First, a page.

We should ask the Department of Arts & History.* I can come up with my own definition: a creator probably works out ideas in their mind first. A maker probably gets invested in materials first. And a doer probably works out ideas through process and collaboration. That’s off the top of my head.
Oftentimes I start with materials. So, probably a maker.
*Developed in the spirit of the Boise City Department of Arts & History’s mission, the Creators, Makers, & Doers series is motivated to explore the lives and processes of the creative community and ignite conversation around all the great work happening Boise. Creator: a person or organization that brings something to life. Maker: a person or organization that makes or produces something. Doer: a person or organization that acts, produces, or performs something.
But the culmination of all three approaches is still creation, right?
There’s definitely overlap in all three facets. But I think probably maker, by your definition. But when you first asked the question, I was thinking, I feel like I’m all three of those things.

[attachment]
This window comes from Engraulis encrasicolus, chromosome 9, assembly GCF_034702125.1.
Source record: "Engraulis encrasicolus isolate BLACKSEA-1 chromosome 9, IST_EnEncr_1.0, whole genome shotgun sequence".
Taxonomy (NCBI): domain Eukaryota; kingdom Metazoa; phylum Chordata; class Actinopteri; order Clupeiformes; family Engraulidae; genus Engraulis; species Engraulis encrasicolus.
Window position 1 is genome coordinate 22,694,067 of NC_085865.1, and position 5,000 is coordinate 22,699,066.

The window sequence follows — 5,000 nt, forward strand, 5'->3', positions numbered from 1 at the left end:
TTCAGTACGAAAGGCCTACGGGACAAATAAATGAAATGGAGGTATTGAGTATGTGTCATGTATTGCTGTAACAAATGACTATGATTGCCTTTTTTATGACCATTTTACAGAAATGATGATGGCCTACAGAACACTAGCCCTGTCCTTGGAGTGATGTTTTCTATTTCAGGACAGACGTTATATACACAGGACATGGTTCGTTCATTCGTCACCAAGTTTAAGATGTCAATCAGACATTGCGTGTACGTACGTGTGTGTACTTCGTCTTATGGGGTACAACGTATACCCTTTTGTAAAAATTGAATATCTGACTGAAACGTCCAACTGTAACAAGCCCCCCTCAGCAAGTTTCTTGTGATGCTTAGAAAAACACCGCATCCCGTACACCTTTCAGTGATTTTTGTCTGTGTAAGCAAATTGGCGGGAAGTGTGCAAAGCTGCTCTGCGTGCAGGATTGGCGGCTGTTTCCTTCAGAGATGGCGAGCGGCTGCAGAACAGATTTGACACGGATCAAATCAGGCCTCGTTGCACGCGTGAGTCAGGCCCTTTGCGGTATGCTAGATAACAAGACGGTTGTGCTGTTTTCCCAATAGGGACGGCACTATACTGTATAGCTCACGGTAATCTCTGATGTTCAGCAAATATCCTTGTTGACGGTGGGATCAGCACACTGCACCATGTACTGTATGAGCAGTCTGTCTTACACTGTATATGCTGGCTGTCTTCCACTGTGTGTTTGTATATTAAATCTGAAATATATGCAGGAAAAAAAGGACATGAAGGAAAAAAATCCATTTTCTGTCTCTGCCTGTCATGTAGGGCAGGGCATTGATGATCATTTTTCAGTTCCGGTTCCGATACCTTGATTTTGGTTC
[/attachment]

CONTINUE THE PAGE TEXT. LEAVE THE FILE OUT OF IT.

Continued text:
For sure! I think you are all three. Maybe it’s like a three weighted scale, and one has more gravity, or pull, than the other two.
Yeah. But I didn’t want to sound pretentious.
[Laughter] Nobody’s ever said that before. Just kidding, that comes up all the time in interviews, people don’t want to toot their own horn. I guess that’s why I’m here, so … [laughter] You really caught my interest talking about traditional design, that an increase in technology does not parallel an increase of design sensibility .
It’s an inverse relationship, I think.
Technology is easily accessible, but design knowledge and skills still take time and work to achieve?